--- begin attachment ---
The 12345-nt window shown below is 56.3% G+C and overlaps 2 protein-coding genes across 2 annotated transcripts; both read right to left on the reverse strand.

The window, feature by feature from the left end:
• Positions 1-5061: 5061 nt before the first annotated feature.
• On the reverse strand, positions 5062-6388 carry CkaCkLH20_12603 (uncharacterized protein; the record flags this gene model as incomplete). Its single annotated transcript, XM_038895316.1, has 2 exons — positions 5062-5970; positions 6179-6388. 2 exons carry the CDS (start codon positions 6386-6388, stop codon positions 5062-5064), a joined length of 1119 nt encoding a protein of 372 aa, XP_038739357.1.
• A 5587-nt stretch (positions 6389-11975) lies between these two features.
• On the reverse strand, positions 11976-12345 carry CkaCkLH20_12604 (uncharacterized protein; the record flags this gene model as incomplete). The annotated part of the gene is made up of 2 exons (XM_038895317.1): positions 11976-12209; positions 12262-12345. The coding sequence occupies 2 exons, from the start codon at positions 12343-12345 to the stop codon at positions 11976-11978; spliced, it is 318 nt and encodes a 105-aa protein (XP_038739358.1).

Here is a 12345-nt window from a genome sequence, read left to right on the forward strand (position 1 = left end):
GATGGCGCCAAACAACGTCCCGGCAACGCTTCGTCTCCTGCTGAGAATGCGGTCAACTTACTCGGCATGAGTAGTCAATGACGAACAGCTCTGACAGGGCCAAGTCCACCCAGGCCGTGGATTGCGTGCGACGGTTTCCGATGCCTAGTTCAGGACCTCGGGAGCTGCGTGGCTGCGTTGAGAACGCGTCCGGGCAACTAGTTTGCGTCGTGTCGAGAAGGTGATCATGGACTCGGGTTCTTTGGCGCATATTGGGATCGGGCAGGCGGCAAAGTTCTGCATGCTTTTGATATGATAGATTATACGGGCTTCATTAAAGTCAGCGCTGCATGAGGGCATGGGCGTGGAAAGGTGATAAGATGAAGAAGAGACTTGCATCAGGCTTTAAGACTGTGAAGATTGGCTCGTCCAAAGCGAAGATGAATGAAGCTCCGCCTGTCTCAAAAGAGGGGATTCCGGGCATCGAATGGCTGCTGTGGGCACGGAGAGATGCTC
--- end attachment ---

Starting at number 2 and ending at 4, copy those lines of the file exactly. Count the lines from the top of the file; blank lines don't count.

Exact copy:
The window, feature by feature from the left end:
• Positions 1-5061: 5061 nt before the first annotated feature.
• On the reverse strand, positions 5062-6388 carry CkaCkLH20_12603 (uncharacterized protein; the record flags this gene model as incomplete). Its single annotated transcript, XM_038895316.1, has 2 exons — positions 5062-5970; positions 6179-6388. 2 exons carry the CDS (start codon positions 6386-6388, stop codon positions 5062-5064), a joined length of 1119 nt encoding a protein of 372 aa, XP_038739357.1.